What is the meaning of the line "A thing of beauty is a joy for ever" from Endymion, by John Keats?
The line “A thing of beauty if a joy forever” from John Keats’s poem Endymion is usually read as a straightforward assertion that any beautiful thing gives unending pleasure. This idea can be interpreted in several different senses, including the following:
- A beautiful thing will give joy throughout one’s lifetime. One can return to the beautiful thing and never cease to find it a source of joy.
- Even after one dies, the thing of beauty will continue to exist and will give joy to people of the next generation. When they in turn pass, it will give joy to the generation after theirs, and so on. Thus a beautiful thing may in that sense be a “joy forever.”
- Even if the thing of beauty, experienced in the past, can’t (for whatever reasons) be experienced at the present moment, our memory of the past experience can still give present pleasure.
- Even when we are depressed or despondent, our experience of a beautiful thing can help us shake off our gloom and can bring us joy:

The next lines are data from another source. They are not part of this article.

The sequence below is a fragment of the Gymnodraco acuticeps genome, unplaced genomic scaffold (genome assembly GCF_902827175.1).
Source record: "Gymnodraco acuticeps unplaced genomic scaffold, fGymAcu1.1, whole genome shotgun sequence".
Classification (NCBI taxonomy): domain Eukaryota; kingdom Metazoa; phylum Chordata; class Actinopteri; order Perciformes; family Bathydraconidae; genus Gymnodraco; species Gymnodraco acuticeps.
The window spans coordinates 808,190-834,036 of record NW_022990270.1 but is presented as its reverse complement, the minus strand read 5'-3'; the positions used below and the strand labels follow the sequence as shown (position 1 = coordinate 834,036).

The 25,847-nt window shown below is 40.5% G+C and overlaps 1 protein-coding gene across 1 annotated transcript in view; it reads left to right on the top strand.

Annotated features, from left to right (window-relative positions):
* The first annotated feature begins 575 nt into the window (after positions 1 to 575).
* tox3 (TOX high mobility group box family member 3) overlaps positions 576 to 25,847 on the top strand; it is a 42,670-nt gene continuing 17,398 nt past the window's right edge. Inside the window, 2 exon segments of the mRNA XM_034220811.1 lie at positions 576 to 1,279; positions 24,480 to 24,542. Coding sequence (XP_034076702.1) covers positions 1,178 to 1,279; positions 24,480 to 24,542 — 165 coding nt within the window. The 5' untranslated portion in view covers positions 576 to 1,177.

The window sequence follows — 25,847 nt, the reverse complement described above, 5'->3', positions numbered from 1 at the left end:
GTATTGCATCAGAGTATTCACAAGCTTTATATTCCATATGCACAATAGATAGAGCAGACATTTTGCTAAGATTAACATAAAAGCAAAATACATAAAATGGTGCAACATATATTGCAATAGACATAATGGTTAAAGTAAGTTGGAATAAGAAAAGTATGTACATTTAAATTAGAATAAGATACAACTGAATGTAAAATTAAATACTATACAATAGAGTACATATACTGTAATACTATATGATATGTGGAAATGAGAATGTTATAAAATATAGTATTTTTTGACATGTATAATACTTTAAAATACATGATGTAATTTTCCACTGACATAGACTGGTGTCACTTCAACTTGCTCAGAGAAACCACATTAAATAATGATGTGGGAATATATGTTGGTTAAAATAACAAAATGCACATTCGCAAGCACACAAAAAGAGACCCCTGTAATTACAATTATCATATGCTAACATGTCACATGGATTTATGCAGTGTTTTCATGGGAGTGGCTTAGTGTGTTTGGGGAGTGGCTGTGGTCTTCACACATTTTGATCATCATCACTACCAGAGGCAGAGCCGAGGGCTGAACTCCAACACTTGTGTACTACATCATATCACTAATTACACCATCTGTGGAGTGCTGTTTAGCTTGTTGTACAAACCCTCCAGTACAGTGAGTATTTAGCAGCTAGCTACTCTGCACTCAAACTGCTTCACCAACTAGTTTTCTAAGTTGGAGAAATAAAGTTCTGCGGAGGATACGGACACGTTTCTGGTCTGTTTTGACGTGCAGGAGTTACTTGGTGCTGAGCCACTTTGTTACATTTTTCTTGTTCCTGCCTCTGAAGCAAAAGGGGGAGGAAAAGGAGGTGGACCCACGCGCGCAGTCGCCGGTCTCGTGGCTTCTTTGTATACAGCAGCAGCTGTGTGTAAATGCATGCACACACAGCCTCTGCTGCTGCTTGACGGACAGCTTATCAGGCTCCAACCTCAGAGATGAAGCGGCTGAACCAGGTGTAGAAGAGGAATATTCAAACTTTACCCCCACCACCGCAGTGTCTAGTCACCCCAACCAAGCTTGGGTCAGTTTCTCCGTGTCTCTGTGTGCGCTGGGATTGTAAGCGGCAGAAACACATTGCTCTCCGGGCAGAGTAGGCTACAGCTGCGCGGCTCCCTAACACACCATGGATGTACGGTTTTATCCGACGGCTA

. . . yes, in spite of all,
Some shape of beauty moves away the pall
From our dark spirits. (11-13)
- Because human beings share the same basic natures and respond to the same stimuli in the same basic ways, a thing of beauty – even if lost for a time, perhaps even for centuries – will still have the ability to give joy to future generations if it is rediscovered later.
This quotation is explained by the lines which follow it in the poem. For example, "Its loveliness increases; it will never / Pass into nothingness"; in other words, something which is truly beautiful will only ever become more beautiful, and it cannot die. It "still will keep / A bower quiet for us, and a sleep / Full of sweet dreams, and health, and quiet breathing." A bower refers to a shady, wooded place that feels somewhat enclosed: so, this beautiful thing will, figuratively, remain a private little place for us to enjoy. It will defy "despondence" or "gloomy days," lifting the darkness away from us.
The quotation presents a somewhat unusual statement in that we typically think of things that are very beautiful as things that will not, cannot, last. Youth is beautiful, and it fades. A flower is beautiful, and it dies. Innocence is beautiful, and it is eventually corrupted. Life is beautiful, but we are mortal. For Keats to make such a statement—that things of beauty will never, can never, die—really goes against common "wisdom" and makes this poem unusual.